The real beneficiary of this cut will be the borrowers of running businesses that have been paying an exorbitantly high rate on their bank borrowings or government will get some relief due to cost reduction in its debt servicing. I do not see any increased business activity for two broad reasons.First, 12 percent is too attractive and too safe a rate for the banks to invest their cheap deposits in government securities, while the second factor is that if we look at the corporate sector lending graph of last 5 years, it is on a constant decline as there has been no new major corporate lending. Five years ago, scheduled banks’ Advance to Deposit ratio attained a peak of 77 percent, which had dropped to 62 percent by June 2011 and after the adjustment of Rs 400 billion of inter-agency circular debt of energy sector Advance/Deposit ratio will take a further dip of 58 percent.In the last five years, Pakistan suffered one of the highest rates of inflation. If we go by the books, high inflation is always considered useful from perspective of growth. But this theory proved to be absolutely wrong in our case. The declining trend of advance/deposit ratio for the last five years is parallel in line with a declining trend of country’s GDP growth, which clearly depicts the true picture of our economy, further confirming the fact that high inflation rate was harmful and it was a meager effort on the part of SBP to boost growth and create jobs.However, if we look at the bank’s investment trend in government securities, which has surged sharply in the last couple of years, it clearly tells the true story and exposes the central bank’s reluctance to support growth. It would not be wrong to say that for the last one year and a half, State Bank of Pakistan’s monetary policy is a mix, as it was maintaining tighter policy stance while simultaneously managing liquidity through unannounced quantitative easing by injecting liquidity to encourage banks to invest in government securities.It is unfortunate the SBP did not inject liquidity to support growth. The sheer purpose of rupee injection was to encourage investment in government securities to reduce government borrowing. It is extremely important to strike a balance between revenue collections and spending, which is the only way out to survive.Since there is no real money available in the banking system and the deposit growth is largely the result of interest income on accrual basedgrowth, therefore, the current discount rate is still too high to discourage new businesses and still too attractive for the banks to invest in government paper. It is more likely that by the end of FY 12, advance to deposit ratio will further fall to below 55 percent instead of inching up from the current level.Hence, if SBP really wants to see growth in private sector and create employment, it has to slash its discount rate by another 200-300 basis points and take advantage to align borrowing cost. SBP is also required to correct the rate imbalance that it has created by maintaining so many different rates, which is doing no good to the economy.Impact of cut in discount rate The impact of the rate cut saw a positive response from the Karachi Stock Exchange, both in terms of trend and volume. But this bullish tone may not last for a long period of time unless new liquidity is made available to the stock market.Meanwhile, six-month KIBOR opened at 11.96 percent. In the interbank money market, banks still have appetite to purchase T-bills and PIBs in hope that the SBP would continue its unannounced quantitative easing strategy and inject more funds to meet the increased demand for government paper. Banks were aggressively bidding one-year T-bills around 11.88 percent yield and PIBs around 12.04 percent yield, which clearly indicates that the market is expecting a further discount rate cut. Moreover, the demand for government securities will not subside.The much-awaited unsettled pending issue of Rs 400 billion of inter-agency circular debt of energy sector has been lingering on since May,2011. In the past, on two occasions banks were notified of circular debt deal settlement in writing, but due to some unknown reasons the deal could not conclude. No bank was informed about its fate. This clearly indicates a weak co-ordination between the SBP and MoF, as the deal structure is yet to be finalised since there are quite a few technical glitches. A direct deal with banks also questions the credibility of the system, because there are foreign investments in the government securities and direct negotiation with banks would amount to interference in price mechanism.In simple terms, Ministry of Finance should have asked SBP to finalise and conclude the transaction. SBP would have been a safe negotiator for government and as well as for the banks. Delay is also a blessing in disguise for the government because it is expected that the settlement of transaction will be based on average of current and past yields, which is also in the national interest. This circular debt deal has its own pros and cons because on one side it will provide space in the balance sheet of the customer, whereas PIBs held by banks will worsen their capital adequacy ratio.Interestingly, PIBs yield after hitting the high of 14.45 percent in February/March started sliding on huge demand, which came mainly from the government of Sindh due to its bond maturity. It is estimated that so far it has purchased 10-year government paper of up to Rs 45-50 billion to hedge its employees’ gratuity and provident fund. Insurance companies are the other major buyers of PIBs. This clearly indicates that there is a plenty of appetite for more buying as this buying was not projected in the earlier PIBs targets. Therefore, until next monetary policy announcement yield of T-bills and PIBs could decline by another 50-100 basis points. The trend of buying 12-month T-bills is likely to continue. In the coming PIB auction due on Wednesday, October 12 corporate interest would dominate the banks.I do not expect any major move in the interbank foreign exchange market. In the coming days, however, I see rupee gaining strength against USD, as it is important to understand that the normal theoretical linkages between interest rate and exchange rate do not hold true for Pakistan as it is not convertible on capital account nor is the economy exposed to substantial short-term foreign investments, which could have had impact of major interest rate moving either way.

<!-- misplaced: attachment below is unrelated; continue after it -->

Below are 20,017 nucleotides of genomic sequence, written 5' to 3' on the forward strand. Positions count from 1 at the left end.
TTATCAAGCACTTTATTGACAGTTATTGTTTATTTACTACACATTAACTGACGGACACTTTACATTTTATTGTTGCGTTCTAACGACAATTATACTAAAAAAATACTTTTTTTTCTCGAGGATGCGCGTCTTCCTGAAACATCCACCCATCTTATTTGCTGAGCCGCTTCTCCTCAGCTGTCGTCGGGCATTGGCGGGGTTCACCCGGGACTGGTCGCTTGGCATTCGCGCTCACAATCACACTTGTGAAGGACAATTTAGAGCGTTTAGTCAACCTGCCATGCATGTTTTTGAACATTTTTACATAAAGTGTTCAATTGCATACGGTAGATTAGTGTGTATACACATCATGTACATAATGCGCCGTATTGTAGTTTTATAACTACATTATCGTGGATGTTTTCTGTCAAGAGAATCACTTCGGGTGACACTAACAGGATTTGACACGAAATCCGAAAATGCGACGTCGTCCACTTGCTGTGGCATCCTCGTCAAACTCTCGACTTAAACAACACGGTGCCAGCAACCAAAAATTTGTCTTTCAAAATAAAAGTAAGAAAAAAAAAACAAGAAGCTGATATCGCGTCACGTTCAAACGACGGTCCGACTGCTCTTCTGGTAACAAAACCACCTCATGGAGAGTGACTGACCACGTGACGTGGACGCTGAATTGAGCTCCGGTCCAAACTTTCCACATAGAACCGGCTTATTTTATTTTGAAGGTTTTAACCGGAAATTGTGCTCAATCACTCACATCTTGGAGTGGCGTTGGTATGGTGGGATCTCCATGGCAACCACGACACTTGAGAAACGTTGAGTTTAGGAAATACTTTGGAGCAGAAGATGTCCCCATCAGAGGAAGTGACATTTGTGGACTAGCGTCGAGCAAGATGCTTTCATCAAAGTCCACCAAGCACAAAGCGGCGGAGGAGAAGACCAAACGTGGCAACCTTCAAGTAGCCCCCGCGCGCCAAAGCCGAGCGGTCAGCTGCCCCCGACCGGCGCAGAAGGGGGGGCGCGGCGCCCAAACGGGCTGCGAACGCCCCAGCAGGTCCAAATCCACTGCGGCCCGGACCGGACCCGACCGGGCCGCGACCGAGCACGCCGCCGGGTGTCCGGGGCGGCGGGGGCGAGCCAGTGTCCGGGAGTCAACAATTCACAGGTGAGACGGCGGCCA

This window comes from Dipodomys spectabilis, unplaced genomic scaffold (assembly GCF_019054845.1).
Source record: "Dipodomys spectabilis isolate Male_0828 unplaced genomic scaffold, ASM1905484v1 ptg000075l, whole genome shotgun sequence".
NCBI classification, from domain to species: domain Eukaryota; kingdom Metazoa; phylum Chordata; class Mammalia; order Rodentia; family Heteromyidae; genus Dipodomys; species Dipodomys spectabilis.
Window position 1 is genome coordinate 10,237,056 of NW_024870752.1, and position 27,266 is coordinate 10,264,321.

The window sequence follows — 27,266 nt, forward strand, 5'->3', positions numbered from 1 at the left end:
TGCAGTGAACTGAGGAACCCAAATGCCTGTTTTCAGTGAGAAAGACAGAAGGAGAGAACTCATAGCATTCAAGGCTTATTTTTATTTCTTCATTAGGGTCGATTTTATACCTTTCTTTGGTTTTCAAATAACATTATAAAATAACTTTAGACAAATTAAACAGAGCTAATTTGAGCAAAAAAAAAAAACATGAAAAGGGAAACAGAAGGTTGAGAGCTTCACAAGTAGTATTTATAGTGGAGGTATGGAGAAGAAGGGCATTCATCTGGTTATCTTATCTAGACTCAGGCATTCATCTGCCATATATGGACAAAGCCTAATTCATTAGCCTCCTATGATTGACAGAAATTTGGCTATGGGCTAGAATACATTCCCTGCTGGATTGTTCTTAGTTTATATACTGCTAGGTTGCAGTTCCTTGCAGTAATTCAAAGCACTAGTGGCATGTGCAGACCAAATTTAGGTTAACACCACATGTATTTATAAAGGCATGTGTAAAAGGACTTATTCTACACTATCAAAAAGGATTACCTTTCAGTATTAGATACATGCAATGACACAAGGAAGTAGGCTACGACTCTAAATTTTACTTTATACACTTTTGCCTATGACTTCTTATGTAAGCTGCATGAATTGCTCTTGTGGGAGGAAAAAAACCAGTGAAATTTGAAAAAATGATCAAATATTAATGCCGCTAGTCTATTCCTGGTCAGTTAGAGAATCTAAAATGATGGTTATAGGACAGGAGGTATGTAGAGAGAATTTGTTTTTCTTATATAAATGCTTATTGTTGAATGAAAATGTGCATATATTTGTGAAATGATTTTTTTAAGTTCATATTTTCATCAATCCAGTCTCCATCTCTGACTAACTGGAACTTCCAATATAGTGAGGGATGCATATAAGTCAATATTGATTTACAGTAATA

Copyright Business Recorder, 2011